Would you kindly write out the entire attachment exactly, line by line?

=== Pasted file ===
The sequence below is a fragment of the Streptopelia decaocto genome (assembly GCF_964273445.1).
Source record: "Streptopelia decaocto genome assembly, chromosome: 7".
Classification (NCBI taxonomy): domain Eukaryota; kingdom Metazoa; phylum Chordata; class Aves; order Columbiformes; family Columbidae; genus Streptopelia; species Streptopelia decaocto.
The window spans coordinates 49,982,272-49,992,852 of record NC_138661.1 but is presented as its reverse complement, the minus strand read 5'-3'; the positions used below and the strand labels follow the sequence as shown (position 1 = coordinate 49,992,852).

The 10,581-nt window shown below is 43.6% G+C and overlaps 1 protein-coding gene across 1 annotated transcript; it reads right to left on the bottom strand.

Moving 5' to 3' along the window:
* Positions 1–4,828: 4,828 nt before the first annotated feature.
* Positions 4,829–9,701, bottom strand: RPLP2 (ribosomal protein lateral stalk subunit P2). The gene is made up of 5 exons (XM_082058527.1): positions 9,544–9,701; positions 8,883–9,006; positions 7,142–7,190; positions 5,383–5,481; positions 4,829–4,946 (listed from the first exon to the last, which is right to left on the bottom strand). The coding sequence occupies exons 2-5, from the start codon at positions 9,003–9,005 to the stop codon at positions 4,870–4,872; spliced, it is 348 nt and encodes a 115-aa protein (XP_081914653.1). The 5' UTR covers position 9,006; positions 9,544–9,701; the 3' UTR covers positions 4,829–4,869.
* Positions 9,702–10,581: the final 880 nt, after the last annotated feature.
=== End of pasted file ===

The sequence below is a fragment of the Streptopelia decaocto genome (assembly GCF_964273445.1).
Source record: "Streptopelia decaocto genome assembly, chromosome: 7".
Classification (NCBI taxonomy): domain Eukaryota; kingdom Metazoa; phylum Chordata; class Aves; order Columbiformes; family Columbidae; genus Streptopelia; species Streptopelia decaocto.
The window spans coordinates 49,982,272-49,992,852 of record NC_138661.1 but is presented as its reverse complement, the minus strand read 5'-3'; the positions used below and the strand labels follow the sequence as shown (position 1 = coordinate 49,992,852).

The 10,581-nt window shown below is 43.6% G+C and overlaps 1 protein-coding gene across 1 annotated transcript; it reads right to left on the bottom strand.

Moving 5' to 3' along the window:
* Positions 1–4,828: 4,828 nt before the first annotated feature.
* Positions 4,829–9,701, bottom strand: RPLP2 (ribosomal protein lateral stalk subunit P2). The gene is made up of 5 exons (XM_082058527.1): positions 9,544–9,701; positions 8,883–9,006; positions 7,142–7,190; positions 5,383–5,481; positions 4,829–4,946 (listed from the first exon to the last, which is right to left on the bottom strand). The coding sequence occupies exons 2-5, from the start codon at positions 9,003–9,005 to the stop codon at positions 4,870–4,872; spliced, it is 348 nt and encodes a 115-aa protein (XP_081914653.1). The 5' UTR covers position 9,006; positions 9,544–9,701; the 3' UTR covers positions 4,829–4,869.
* Positions 9,702–10,581: the final 880 nt, after the last annotated feature.